The perfect constraint was round, rubbery, and came
with a hub for a 3/4” shaft. The 10” Colson wheels from
Robot MarketPlace that came with a hub would be the
perfect fit for our bot, and much more cost-effective than a
large scale version of the tracks that we put on our tiny tank.
Their diameter provided a perfect design constraint: They
would provide the maximum height for the robot because
we wanted the whole thing to be invertible. The amount of
recoil we saw during our high pressure test at 1,000 PSI — at
one third of the maximum pressure — had us thinking that a
full pressure shot had a real chance of flipping the whole
robot over. So, with about 3/4” of clearance on the top and
bottom, we had a major dimension of the robot. Our main
challenge would be fitting everything under and around the
cannon, and the first step in sorting out those placements
would be to figure out our frame.
Given the heaviness of the cannon (which clocks in at
about 120 lbs), we wanted to go with a lightweight frame
so as not to stray too far afield from the weight
restrictions on heavyweight robots. The extruded
aluminum frame of Protobot had served us so
well that we decided to keep it, and we stripped
off all the components that had made it an
excellent prototyping platform for over a decade.
The resulting skeleton was fearfully lightweight, so
one of our early goals with the structural design
of the base would be to add some much needed
One of our favorite ways to do that is with a
floor panel, and the Protobot frame rails had a U-shape perfect for attaching one. We didn’t want
to invest in a large panel of 7075 aluminum just
yet, so for mockup purposes we used a sheet of
particle board. It would still be in the same plane
as the final aluminum panel, and would help us
mock up some possible component placements.
We planned on attaching the floor to the bottom
lip of the frame rails, giving the frame kind of a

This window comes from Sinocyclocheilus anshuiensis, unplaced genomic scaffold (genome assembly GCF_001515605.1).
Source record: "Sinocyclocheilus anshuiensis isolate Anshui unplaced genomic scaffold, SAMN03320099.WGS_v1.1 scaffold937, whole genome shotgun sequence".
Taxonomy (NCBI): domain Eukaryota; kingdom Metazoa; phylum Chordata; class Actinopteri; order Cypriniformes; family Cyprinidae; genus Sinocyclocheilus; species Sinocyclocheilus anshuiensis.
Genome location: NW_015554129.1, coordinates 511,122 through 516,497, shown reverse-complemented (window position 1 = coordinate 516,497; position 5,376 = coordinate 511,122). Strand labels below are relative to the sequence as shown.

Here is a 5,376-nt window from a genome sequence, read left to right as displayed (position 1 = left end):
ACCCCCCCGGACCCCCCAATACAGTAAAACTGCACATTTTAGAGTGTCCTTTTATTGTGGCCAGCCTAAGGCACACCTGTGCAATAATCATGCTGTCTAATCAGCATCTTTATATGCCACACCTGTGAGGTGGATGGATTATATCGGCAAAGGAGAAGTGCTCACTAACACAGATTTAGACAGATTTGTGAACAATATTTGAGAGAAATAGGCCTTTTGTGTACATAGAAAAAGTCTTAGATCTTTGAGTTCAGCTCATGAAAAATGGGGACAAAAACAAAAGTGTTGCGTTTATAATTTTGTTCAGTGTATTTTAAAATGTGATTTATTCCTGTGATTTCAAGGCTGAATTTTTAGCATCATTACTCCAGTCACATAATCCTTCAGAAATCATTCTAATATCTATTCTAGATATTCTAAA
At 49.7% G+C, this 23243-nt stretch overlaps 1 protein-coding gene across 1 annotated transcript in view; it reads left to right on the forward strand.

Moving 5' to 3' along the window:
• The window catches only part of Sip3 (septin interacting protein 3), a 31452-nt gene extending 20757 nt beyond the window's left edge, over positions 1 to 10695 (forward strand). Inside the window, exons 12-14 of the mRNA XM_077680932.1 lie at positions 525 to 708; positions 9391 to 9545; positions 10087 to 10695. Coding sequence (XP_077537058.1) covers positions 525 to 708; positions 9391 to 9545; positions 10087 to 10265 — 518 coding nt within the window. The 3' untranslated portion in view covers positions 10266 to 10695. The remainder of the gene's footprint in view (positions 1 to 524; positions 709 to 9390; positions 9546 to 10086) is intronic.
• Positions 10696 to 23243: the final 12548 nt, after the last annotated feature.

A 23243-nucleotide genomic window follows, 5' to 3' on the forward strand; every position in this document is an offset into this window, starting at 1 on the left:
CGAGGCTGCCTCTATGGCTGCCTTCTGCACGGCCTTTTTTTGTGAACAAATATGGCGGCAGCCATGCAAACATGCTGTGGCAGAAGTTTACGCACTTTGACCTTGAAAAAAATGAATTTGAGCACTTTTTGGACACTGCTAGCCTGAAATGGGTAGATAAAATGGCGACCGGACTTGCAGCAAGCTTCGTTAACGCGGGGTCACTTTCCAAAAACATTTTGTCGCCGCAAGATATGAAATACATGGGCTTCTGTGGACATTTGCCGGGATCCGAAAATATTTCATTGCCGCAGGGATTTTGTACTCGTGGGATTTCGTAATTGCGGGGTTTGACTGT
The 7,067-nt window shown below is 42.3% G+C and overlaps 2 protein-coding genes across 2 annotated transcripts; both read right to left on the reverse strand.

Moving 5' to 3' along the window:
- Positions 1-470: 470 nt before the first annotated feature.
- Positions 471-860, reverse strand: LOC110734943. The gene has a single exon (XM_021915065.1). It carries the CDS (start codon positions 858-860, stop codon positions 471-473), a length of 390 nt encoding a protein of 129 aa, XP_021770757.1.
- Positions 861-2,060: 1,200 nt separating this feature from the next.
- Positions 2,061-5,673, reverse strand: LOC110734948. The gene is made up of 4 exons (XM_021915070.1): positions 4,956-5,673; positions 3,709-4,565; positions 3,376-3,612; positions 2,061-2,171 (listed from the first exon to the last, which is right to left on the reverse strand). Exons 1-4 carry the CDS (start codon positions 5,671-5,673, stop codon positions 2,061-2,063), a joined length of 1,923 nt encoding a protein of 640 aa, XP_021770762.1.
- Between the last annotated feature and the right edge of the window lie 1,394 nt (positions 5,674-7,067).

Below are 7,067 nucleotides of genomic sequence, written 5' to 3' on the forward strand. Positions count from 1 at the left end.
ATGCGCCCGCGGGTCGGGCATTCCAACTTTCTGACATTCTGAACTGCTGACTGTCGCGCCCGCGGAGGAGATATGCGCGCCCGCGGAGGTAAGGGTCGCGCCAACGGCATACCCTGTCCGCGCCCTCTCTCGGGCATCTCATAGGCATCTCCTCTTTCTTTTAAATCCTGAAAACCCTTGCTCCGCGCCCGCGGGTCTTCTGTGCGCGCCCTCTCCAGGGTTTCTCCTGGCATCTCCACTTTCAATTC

sunken living room look.
Our initial thought was to attach the bearing blocks to
the top of the frame rails, using the same wheel wells as we
did on Protobot. We cut up a 2x4 to make mock bearing
blocks, using lightweight aluminum conduit for mock axles.
To complete the mockup, we put some horizontal struts
across the top of the inner bearing blocks (more wood) so
that we could set the cannon on top.
Our wood-aided design (WAD perhaps) made some
things immediately apparent. The first is that we would not
be able to mount the cannon on top of the bearing blocks; it
would be too tall. We would need another way to mount the
cannon while keeping enough room inside of the bot for all
of our components and trigger mechanism.
We didn’t like the idea of attaching the cannon mounts
directly to the floor given the crazy amount of force they
might experience when the cannon fires. We happened to
have some nice 3” wide 1/4” thick planks of 2024 that
would make some ideal horizontal struts extending
between the tops of the frame rails. The beefy struts
would be the perfect attachment point for the cannon
Having the mockup in front of us helped us quickly
determine an effective placement for the horizontal
struts. Our first instinct was to place them between the
bearing blocks, but we saw that such a placement
would wreak havoc on the placement of other
components by criss-crossing the prime component-placing real estate on the floor. If we placed the
horizontal struts under the bearing blocks, however, we
would have plenty of room for our other components.
The most critical items were the motors. They were
certainly the biggest, and we were confident that the
smaller parts could be arranged around them. However,
our WAD mockup immediately revealed a major
56 SERVO 08.2017
SKETCHING OUT SOME BEARING BLOCKS.
TESTING OUT SOME LAYOUT IDEAS.